Technological Implications for Privacy


David Kotz. Technological Implications for Privacy. Technical Report number TR2004-505, Dartmouth Computer Science, June 2004. ©Copyright the author. Originally written during Summer 1998 Ethics Institute at Dartmouth College.


The World-Wide Web is increasingly used for commerce and access to personal information stored in databases. Although the Web is “just another medium” for information exchange, the fact that all the information is stored in computers, and all of the activity happens in computers and computer networks, makes it easier (cheaper) than every to track users’ activities. By recording and analyzing user’s activities in the Web, activities that may seem to be quite private to many users, it is more likely than ever before that a person’s privacy may be threatened. In this paper I examine some of the technology in the Web, and how it affects the privacy of Web users. I also briefly summarize some of the efforts to regulate privacy on the Internet.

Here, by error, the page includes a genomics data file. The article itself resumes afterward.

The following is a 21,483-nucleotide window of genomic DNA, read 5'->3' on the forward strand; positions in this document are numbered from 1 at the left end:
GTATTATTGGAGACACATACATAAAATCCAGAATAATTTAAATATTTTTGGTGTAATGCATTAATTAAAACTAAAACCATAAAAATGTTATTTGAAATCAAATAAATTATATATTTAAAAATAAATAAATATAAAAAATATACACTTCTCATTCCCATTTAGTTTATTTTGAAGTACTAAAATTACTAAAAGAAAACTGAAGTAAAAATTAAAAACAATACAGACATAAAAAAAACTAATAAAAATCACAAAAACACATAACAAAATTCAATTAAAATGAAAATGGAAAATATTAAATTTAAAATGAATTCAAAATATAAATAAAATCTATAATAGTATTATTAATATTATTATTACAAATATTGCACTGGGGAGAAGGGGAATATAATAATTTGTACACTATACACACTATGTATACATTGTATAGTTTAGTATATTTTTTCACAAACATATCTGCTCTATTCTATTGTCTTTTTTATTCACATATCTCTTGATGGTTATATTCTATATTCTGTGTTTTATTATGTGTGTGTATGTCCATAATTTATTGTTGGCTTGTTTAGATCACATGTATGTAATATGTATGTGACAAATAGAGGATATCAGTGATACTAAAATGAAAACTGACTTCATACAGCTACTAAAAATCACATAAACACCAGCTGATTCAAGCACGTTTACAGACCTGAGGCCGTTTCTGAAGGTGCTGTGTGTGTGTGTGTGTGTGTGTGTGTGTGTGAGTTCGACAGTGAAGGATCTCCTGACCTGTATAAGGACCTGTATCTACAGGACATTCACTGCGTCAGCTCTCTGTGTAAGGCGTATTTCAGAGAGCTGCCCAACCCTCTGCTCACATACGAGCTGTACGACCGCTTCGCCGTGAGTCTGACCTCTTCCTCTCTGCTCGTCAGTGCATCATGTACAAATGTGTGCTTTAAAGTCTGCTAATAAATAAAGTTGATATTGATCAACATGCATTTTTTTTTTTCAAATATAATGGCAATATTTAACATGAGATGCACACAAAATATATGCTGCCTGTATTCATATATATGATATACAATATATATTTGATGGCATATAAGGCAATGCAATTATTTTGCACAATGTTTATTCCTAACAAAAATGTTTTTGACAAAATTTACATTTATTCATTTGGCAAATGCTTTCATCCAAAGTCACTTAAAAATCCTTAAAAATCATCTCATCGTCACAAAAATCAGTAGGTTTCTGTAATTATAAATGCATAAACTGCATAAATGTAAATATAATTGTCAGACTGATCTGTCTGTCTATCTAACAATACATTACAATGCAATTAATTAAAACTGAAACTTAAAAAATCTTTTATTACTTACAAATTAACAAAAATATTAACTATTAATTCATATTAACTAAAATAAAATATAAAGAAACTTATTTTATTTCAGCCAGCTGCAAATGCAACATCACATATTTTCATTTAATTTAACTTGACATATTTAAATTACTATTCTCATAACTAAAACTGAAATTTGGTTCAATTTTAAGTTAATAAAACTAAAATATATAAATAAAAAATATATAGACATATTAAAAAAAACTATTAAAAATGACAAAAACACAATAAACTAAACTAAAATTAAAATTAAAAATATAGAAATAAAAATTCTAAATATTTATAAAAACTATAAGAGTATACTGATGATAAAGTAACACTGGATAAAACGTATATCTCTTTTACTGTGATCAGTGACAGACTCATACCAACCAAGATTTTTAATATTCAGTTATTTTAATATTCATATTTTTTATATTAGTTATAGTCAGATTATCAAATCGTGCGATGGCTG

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Keywords: [ethics] [privacy] [survey]

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